When I was visiting family in the Charleston, South Carolina area last year, I came upon an article about a young man, Brien Beidler, who was hired in 2012 to be the Bindery Director at the Charleston Library Society at the age of 22! He had previously worked in the Addlestone Library when he was a student at the College of Charleston. Brien’s story stuck with me and several months ago I contacted him about the possibility of visiting with him the next time I was in the area. I had high hopes that I might learn from him in any way that I could. Brien replied almost immediately and was so enthusiastic and encouraging that I quickly realized I had contacted someone who would be a great supporter in my forays into the world of bookbinding and book arts. Brien is eager to share his own passion for books and bookbinding and he is even more enthusiastic when he recognizes someone who has the potential to share his passion for and appreciation of this almost lost art form.



Last week I had the good fortune to spend four days with Brien in his bindery at the Charleston Library Society. Brien guided me in completing my first two German 4 piece case-bound books. He was kind, encouraging, supportive, and patient as he enthusiastically shared his knowledge and experience while I tried to absorb everything that he and his doppelgänger assistant, James Davis, were able to demonstrate and teach me.

James and Brien

James and Brien

Before I address the actual book binding process and the true joy I felt in creating something so beautiful and useful from start to finish with my own two hands, I want to tell you a little bit about Brien.  Brien has achieved a level of success that few in their mid-twenties can claim. Part of Brien’s success at such a young age can be attributed to luck – being in the right place at the right time. However, more importantly, his success can be attributed to a combination of his positive attitude, his initiative, his dedication, and his determination to continue learning, along with the support he received along the way. Brien is quick to credit those who have supported, encouraged, and mentored him from the beginning. I was fortunate enough to meet one of the people who helped Brien as he started on his journey to become a bona fide Book Binder, Marie Ferrara. Marie recently retired from her position as the Head of Special Collections in the Addlestone Library at the College of Charleston and moved away from the area, but she was in town for a brief visit and Brien invited me to join them for lunch. Brien’s admiration for Marie was evident during our lunch as he eagerly showed her some of his most recent binding efforts that included two books bound in hand hewn wood with his own handmade elaborate brass clasps. Brien had recently spent time in Idaho at a medieval binding workshop with Jim Croft and was so inspired and proud of his creations and experiences that his enthusiasm was infectious. Marie exhibited an equal admiration for Brien and will clearly continue to be a positive influence in his life and work. Brien has also received tremendous support and encouragment from Anne Cleveland, the Executive Director of the Charleston Library Society, who graciously stopped in to meet me during my time in the bindery. Coincidentally, both Marie and Anne have connections to Virginia, having attended school in the Charlottesville area.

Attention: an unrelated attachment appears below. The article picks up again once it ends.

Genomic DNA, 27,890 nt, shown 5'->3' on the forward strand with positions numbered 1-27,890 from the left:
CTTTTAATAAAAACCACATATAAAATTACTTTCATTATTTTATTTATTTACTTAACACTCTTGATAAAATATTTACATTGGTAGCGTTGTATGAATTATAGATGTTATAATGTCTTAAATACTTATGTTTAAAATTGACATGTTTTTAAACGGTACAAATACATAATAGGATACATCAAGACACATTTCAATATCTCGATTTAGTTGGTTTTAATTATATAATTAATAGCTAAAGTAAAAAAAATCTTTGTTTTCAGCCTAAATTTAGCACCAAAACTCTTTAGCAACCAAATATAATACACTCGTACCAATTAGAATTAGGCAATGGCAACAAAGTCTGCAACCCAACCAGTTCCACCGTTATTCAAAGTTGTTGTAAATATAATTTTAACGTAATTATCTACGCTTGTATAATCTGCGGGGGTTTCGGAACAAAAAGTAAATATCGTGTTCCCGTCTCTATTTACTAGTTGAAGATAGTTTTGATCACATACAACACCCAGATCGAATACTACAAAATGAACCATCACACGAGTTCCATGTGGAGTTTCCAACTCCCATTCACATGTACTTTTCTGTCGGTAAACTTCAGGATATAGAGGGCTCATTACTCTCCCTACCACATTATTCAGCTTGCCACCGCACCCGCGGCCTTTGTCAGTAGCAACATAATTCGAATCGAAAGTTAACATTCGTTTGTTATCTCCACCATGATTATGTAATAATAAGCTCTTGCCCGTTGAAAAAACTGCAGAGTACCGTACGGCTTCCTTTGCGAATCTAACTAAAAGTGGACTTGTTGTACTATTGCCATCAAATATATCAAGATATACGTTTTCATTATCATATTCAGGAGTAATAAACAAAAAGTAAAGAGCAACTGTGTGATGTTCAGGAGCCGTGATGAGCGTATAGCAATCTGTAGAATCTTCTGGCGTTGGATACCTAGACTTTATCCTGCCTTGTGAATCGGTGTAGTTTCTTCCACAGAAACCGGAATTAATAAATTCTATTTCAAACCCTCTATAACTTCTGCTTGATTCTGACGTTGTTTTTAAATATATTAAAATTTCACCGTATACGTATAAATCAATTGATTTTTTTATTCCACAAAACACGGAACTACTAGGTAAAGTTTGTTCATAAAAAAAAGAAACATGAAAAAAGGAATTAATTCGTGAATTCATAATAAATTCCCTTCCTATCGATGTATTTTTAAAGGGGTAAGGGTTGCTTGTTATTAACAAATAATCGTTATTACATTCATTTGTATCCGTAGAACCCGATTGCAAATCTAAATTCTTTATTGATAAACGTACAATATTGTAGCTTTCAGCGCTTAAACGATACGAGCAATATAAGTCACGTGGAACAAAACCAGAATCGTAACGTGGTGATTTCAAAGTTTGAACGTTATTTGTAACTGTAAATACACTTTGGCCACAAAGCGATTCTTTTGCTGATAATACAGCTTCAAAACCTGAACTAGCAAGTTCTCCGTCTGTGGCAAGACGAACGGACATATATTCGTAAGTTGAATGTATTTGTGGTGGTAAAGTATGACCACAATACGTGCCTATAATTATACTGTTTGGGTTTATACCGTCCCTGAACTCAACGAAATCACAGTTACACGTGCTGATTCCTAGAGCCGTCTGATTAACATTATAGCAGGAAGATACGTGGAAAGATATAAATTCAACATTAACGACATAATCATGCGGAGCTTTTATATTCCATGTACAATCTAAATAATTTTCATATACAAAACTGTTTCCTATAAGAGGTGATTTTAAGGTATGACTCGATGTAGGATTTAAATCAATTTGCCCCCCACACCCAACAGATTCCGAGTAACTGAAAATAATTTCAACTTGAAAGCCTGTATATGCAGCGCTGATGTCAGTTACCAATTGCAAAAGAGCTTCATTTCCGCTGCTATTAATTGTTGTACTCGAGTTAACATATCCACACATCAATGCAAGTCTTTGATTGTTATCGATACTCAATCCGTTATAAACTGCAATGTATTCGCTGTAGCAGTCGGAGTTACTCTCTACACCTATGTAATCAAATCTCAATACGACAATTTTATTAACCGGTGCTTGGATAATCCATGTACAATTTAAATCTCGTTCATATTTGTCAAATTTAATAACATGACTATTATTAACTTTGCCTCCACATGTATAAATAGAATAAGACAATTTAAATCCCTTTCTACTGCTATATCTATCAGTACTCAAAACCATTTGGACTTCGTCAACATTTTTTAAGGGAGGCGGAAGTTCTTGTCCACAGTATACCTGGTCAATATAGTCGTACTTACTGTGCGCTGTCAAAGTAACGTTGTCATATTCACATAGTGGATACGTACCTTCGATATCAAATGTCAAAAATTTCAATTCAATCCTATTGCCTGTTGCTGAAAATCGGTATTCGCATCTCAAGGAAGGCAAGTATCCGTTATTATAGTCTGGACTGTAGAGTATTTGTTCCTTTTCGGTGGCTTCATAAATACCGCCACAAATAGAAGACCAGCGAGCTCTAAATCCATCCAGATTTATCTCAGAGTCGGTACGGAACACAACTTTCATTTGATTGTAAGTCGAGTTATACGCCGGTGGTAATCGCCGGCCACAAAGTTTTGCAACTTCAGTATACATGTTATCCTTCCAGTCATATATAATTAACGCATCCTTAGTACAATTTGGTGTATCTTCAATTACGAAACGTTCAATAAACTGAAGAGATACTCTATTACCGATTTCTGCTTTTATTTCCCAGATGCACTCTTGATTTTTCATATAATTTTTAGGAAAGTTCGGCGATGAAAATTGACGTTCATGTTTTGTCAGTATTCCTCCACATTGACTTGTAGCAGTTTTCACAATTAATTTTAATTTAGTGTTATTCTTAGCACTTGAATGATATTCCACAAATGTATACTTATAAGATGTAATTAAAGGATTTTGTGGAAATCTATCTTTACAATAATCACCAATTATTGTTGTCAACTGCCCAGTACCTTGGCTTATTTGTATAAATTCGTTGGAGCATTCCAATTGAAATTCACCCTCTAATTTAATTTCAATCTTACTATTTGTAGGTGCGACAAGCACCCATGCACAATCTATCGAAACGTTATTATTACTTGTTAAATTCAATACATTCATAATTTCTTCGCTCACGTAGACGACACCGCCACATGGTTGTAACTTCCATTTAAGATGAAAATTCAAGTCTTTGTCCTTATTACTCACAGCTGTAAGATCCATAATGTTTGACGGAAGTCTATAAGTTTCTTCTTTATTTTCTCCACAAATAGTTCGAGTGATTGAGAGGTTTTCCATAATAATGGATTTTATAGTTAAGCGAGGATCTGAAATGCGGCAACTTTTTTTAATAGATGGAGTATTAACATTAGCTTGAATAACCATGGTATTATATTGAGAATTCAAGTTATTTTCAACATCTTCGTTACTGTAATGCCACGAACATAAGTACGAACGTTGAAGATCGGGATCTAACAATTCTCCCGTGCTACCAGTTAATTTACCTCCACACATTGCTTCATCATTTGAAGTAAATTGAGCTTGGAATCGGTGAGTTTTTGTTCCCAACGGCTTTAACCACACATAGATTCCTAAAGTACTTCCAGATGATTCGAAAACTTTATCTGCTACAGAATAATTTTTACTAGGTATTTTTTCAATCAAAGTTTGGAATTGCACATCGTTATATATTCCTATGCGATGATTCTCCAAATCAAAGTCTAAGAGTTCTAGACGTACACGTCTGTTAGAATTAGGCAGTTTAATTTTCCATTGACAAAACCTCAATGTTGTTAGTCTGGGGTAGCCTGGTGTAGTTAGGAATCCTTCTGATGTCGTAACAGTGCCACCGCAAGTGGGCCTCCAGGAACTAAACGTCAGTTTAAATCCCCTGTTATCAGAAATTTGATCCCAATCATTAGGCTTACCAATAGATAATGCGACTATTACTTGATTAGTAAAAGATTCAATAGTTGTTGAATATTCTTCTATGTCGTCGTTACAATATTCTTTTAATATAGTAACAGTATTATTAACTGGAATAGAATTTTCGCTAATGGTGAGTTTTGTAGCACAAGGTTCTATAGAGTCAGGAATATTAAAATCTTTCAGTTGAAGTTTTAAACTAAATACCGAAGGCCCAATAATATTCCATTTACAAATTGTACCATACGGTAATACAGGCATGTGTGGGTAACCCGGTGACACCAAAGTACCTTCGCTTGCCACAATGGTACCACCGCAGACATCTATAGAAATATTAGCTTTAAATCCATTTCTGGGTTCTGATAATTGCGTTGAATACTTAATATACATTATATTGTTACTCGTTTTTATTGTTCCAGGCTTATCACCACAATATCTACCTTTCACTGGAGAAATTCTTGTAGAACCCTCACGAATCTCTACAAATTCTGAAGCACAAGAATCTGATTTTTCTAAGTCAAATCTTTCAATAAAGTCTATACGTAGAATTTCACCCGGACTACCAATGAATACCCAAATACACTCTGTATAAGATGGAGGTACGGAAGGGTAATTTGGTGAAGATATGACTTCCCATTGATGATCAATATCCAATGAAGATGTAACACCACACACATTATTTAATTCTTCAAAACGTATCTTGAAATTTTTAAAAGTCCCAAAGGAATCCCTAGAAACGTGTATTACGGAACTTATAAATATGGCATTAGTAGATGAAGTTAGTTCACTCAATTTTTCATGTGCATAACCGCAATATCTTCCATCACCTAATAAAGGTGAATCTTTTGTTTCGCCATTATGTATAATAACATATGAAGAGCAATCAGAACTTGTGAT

In the end, however, Brien is successful because of the time, effort, and thought that he puts into his work. He lives and breathes books and bookbinding. When he is not physically working, he is reading about books and bookbinding. He continually looks for opportunities to learn new things related to bookbinding. He also enjoys making his own bone folders and other hand tools. His work takes time and that time is often spent alone in the bindery I asked Brien if he gets lonely in his seemingly solitary work (James is a recent addition and is only around for a half day) and he said that he is always surprised by that question but that he gets it often. In fact, he isn’t at all lonely in his work – partly because, as I noticed over the four days, there is no time to be lonely. Time passes very quickly when you are focused and engrossed in the physical work of binding and creating.  Brien also has a constant companion, his two-year old Brittany spaniel, Wren. Wren has perhaps one of the sweetest temperaments of any dog I have ever met. She has clearly been lovingly well-trained and often accompanies Brien to his bindery.